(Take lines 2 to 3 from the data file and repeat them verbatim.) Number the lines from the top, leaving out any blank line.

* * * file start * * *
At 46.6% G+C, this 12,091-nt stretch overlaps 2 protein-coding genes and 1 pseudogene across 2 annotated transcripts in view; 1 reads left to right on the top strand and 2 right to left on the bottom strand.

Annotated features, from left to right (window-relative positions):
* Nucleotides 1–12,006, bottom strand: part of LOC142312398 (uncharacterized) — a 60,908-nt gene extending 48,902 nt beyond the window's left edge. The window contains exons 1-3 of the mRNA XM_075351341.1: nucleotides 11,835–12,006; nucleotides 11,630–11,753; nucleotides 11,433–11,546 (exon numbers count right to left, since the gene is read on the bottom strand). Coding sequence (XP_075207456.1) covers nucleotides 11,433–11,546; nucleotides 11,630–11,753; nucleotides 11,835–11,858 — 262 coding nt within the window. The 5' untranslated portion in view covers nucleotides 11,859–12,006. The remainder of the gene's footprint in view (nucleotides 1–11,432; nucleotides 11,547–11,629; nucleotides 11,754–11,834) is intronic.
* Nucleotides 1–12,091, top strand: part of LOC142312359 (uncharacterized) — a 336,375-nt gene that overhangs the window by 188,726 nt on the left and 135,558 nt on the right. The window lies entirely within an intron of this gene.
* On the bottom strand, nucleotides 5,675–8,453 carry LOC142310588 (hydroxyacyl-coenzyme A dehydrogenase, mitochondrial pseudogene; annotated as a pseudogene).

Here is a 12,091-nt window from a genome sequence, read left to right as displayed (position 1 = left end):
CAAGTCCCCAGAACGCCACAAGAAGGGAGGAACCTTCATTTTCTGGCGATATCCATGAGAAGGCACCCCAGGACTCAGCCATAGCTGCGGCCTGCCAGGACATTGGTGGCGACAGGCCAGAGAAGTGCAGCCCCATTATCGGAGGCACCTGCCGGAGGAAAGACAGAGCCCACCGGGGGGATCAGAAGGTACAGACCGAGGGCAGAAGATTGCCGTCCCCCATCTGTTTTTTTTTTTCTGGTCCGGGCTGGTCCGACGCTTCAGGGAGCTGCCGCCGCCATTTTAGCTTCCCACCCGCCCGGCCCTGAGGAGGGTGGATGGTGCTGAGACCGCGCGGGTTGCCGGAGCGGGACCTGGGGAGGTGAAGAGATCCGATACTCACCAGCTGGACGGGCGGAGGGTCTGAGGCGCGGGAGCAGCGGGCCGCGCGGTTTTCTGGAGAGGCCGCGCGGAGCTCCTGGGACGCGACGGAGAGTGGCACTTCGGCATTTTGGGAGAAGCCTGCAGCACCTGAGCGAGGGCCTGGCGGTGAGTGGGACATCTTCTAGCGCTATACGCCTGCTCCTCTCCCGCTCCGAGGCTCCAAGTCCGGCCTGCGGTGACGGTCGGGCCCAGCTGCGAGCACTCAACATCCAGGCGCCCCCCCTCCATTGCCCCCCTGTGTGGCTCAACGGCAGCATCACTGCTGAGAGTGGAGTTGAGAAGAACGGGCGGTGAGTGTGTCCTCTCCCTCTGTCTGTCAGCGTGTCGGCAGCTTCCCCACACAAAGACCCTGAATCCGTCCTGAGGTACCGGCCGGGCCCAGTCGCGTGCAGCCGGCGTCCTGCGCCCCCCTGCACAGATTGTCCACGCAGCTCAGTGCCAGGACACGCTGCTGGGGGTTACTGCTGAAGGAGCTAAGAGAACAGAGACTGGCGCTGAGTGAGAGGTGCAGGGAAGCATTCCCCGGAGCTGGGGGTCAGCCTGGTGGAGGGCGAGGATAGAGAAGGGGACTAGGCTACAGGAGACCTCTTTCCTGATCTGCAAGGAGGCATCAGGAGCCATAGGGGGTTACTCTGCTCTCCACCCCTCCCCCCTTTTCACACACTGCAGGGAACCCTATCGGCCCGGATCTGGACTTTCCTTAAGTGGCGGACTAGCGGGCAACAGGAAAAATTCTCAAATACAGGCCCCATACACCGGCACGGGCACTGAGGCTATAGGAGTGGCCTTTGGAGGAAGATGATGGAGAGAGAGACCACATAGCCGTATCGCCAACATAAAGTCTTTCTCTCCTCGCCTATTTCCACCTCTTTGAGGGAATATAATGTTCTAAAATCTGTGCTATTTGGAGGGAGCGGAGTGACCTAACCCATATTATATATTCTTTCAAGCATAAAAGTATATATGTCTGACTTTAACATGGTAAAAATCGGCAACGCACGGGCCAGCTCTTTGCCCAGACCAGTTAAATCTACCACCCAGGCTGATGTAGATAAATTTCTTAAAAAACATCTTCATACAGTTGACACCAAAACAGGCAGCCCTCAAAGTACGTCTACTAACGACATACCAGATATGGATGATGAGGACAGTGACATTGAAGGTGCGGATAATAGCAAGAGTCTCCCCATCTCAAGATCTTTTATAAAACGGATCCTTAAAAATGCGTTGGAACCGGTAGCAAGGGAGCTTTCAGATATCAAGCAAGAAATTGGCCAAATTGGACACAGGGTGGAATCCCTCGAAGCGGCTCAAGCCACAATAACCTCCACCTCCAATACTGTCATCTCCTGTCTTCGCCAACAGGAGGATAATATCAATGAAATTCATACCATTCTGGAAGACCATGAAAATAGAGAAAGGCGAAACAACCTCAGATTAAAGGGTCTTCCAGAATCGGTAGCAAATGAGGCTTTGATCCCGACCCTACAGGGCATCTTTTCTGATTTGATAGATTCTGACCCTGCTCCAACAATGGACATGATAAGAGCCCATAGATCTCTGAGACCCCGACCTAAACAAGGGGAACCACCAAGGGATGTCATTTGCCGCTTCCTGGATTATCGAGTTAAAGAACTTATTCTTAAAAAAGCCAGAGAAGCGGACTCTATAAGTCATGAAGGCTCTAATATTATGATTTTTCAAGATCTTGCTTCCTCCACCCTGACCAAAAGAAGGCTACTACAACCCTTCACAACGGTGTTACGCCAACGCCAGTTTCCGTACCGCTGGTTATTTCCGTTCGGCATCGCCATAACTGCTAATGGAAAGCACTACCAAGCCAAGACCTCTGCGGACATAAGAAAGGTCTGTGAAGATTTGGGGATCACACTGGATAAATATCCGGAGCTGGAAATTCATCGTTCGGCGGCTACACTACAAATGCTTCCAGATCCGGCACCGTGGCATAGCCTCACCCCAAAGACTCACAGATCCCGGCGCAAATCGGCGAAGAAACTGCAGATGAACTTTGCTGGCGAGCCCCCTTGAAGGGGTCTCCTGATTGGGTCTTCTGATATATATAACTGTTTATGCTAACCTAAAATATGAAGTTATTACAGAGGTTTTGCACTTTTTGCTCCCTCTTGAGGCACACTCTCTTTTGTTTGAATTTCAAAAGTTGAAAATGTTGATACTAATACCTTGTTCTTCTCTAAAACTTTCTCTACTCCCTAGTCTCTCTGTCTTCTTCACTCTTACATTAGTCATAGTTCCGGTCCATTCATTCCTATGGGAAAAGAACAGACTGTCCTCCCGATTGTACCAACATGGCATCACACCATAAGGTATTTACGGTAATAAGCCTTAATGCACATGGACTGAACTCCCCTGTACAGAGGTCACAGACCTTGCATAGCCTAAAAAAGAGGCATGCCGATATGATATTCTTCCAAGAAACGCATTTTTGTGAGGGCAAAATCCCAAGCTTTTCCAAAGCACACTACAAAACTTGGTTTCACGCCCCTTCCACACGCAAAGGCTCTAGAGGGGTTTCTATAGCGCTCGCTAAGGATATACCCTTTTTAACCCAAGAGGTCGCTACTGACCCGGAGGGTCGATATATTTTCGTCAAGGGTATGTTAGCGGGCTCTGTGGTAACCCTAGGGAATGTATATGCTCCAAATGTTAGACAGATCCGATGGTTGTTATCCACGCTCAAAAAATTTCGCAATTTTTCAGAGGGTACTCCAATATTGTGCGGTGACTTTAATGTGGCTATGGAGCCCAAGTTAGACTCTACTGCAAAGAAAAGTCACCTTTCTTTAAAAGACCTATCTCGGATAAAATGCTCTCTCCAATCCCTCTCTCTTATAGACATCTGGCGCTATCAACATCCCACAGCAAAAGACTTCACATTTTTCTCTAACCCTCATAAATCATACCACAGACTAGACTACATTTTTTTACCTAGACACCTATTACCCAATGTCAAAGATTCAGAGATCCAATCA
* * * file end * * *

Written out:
Annotated features, from left to right (window-relative positions):
* Nucleotides 1–12,006, bottom strand: part of LOC142312398 (uncharacterized) — a 60,908-nt gene extending 48,902 nt beyond the window's left edge. The window contains exons 1-3 of the mRNA XM_075351341.1: nucleotides 11,835–12,006; nucleotides 11,630–11,753; nucleotides 11,433–11,546 (exon numbers count right to left, since the gene is read on the bottom strand). Coding sequence (XP_075207456.1) covers nucleotides 11,433–11,546; nucleotides 11,630–11,753; nucleotides 11,835–11,858 — 262 coding nt within the window. The 5' untranslated portion in view covers nucleotides 11,859–12,006. The remainder of the gene's footprint in view (nucleotides 1–11,432; nucleotides 11,547–11,629; nucleotides 11,754–11,834) is intronic.